Dotcom saga continues to dog PM
Opposition parties heaped pressure on Prime Minister John Key after it emerged his office was notified about Kim Dotcom six months before his arrest.
Staff in the office of former justice minister Simon Power rang Mr Key's deputy chief of staff Phil de Joux in July last year to say an Overseas Investment Office application from Dotcom was to be declined.
Mr Key says the message was not conveyed to him because it was not "significant".
He has always said he first became aware of the German multimillionaire when he was briefed by police on January 19 - the day before a raid on Dotcom's home.
The tech entrepreneur is fighting extradition to the United States on internet piracy charges.
Political opponents have ridiculed Mr Key's stance because Dotcom lived in his Helensville electorate. Constituents had contacted his electorate office to complain about noise from Dotcom's cars - but Mr Key says this was not passed on by staff either.
Dotcom wanted to buy the $30 million mansion he was renting. Land Information Minister Maurice Williamson - who was lobbied by former Auckland mayor John Banks - backed the application.
But Mr Power turned it down because Dotcom had convictions in Hong Kong and Germany.
Mr Key yesterday confirmed the July phone "courtesy call" to Mr de Joux, now head of government relations at Air New Zealand.
"Lots and lots of ministers contact [Mr Key's Beehive office on] the 9th floor . . . things get elevated to me if they believe it to be important and, frankly, my deputy chief of staff didn't."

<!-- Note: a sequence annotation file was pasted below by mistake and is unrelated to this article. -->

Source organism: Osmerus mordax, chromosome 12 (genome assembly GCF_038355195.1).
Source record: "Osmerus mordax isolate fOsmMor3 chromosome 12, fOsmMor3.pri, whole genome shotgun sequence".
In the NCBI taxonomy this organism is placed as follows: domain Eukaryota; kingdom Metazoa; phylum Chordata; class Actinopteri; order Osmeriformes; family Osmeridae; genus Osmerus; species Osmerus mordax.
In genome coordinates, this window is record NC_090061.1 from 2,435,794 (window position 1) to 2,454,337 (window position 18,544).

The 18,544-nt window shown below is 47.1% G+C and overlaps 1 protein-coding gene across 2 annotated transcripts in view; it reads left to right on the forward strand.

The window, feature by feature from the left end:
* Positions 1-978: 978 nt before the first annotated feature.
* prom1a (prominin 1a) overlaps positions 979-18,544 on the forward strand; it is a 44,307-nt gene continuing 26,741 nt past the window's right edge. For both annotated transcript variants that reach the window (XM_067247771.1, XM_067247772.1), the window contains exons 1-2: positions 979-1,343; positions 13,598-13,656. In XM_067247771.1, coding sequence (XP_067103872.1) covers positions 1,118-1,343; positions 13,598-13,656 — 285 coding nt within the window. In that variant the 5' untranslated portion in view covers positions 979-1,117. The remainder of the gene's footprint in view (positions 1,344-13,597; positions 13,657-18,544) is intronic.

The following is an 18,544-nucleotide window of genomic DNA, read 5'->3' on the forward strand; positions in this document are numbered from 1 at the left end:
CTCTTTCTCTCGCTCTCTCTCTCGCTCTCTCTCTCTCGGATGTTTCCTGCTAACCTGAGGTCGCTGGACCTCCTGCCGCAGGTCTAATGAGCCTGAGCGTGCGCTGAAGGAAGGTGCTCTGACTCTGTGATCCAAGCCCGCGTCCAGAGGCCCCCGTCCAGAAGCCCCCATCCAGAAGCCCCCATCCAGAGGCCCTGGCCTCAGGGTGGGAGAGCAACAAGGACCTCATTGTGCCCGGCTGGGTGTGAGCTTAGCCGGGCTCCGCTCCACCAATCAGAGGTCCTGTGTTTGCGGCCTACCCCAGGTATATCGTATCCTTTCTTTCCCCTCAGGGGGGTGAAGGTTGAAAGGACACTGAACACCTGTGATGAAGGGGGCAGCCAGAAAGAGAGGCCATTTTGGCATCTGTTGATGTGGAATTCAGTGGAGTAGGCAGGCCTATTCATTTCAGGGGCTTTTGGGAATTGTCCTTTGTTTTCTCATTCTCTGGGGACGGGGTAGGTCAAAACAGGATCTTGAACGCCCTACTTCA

The Dotcom saga has haunted Mr Key for weeks. In August police released their files from an investigation into anonymous donations to Mr Banks, now a coalition partner.
Evidence pointed to Mr Banks knowing a $50,000 gift came from Dotcom but Mr Key resisted calls to sack him.
Then it emerged last month that the foreign intelligence agency Government Communications Security Bureau had been illegally spying on Dotcom and his co-accused Bram van der Kolk - both New Zealand residents and thus protected from surveillance.
An inquiry revealed GCSB had misinterpreted new immigration laws.
But Mr Key was under pressure to explain why no-one had briefed him about the GCSB's role in "Operation Debut" - even his deputy Bill English did not tell him he had signed an order suppressing details in August.
Mr Key said last week he had been fleetingly told about GCSB involvement in a February briefing - but couldn't recall it.